While my dad was in Vietnam, we lived near Ft. Ord, in the town of Seaside. Next door to another military family whose father was also deployed to Vietnam. Those kids were a little older than me, but we shared one very important aspect in life — we both went to the same orthodontist in Salinas. Because it was a long drive, the mothers took turns driving all of us for our appointments, which were coordinated to occur one right after the other. Because of the distance, after the last appointment, we would grab lunch before traveling back to Seaside. It was on one of these trips that I walked into my first Taco Bell.
Taco Bell had only been around for about five years when I was introduced to something beyond a hamburger––a taco. Before anybody else says it, I will: Yes, this was an Americanized version of a Mexican taco, but it made no difference to me. I liked it. I also like the little tubs of hot sauce that came with them.
Over the course of the year, I remained a dedicated fan of tacos until the one time I tried something, at the suggestion of my fellow dental patients, called an Enchirito. If you’ve never had or seen one, it is basically a beef and bean burrito with onions served in a shallow oblong bowl covered with cheese and red sauce and then topped with three black olive slices. It was delicious, and I love the fact that everybody was bathed in that spicy red sauce.
As life went on, whenever I stopped into a Taco Bell, I would usually get one Enchirito and a taco or two, depending on how hungry I was. Over the years, the Enchirito got removed from the menu and I’d forgotten about them completely until I was in Germany.
I was standing in line at the Taco Bell on Wiesbaden Airbase when the guy in front of me ordered one. I quickly scanned the menu to see if I had somehow missed the delicacy returning to the menu, but it was nowhere to be seen. Before I placed my order, they delivered his, and sure enough, it was that familiar bowl containing the burrito covered in sauce and cheese topped with three sliced black olives. Even though it was not on the menu, I ordered it, and the person behind the register took the order and moments later delivered one to me.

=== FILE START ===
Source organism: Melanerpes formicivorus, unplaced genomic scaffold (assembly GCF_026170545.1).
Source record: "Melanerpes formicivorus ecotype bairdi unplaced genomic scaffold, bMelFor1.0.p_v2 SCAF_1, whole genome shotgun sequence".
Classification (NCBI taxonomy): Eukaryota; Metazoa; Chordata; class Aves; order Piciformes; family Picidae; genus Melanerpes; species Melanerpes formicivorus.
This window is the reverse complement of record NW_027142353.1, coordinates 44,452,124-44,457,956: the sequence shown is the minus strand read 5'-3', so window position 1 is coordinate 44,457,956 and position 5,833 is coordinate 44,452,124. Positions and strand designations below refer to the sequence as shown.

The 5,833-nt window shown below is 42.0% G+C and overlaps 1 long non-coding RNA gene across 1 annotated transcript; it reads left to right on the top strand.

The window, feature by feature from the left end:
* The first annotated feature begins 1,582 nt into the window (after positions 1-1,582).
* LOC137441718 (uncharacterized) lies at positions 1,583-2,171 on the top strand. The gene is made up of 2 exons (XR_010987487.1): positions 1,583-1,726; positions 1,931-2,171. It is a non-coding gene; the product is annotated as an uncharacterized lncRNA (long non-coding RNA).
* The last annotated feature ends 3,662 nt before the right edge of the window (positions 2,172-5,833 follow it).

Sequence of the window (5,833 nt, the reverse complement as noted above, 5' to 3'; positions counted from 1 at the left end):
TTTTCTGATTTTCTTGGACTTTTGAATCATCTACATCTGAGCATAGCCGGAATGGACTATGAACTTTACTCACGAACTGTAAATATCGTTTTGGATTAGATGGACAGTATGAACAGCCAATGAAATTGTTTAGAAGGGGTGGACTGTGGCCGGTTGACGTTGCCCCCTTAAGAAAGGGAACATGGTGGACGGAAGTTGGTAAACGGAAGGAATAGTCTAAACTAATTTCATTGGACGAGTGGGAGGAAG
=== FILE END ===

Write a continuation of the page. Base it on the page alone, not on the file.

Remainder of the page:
For the next few years, I’d continue to order the Enchirito even though it wasn’t formally on the menu. It was always delivered, properly prepared, and as delicious as every Enchirito I’d eaten before. Then a couple of years ago, it became completely unavailable — along with a lot of other things that used to be on the menu, like Mexican pizza.
In the interim, I found the best taco in town, Torti Taco, and completely dropped going to Taco Bell. Then, a few weeks ago, Taco Bell announced the return of the Enchirito.
I heard the news much after they began serving it again, and only a few days before they were due to stop serving it. I’m not sure what their logic was, and I really didn’t care. It’d been years since I had one and I wanted one now. I pulled into the drive-thru and ordered a pair of them and rushed home to enjoy the resurrected delicacy. Then I found out the truth.
This was not the original Enchirito, this was the 2022 Enchirito. The part that was lacking might seem trivial, but to me, it was part of the original they should not have been overlooked. It had the beef, the beans, the soft tortilla shell, and the onions — and even though the bowl was smaller than the original, it contained enough red sauce to satisfy. What it lacked were the three slices of black olive. How do you do that? Visibly missing from the moment the dish was served. It was that unique bite of flavor that added something to the entire dish and made it special.
So, my dear friends, if you’ve happened by a Taco Bell recently and you’ve never had one before in your life, what you are being served is some sort of cost-saving un-garnished 2022 Enchirito, not the original served as intended.
Taco Bell is not the first restaurant to bring back a classic dish as a promotion, but they have failed. Don’t even get me started on the cheese Danish that McDonald’s is trying to push as the same one they served decades ago. Not even close.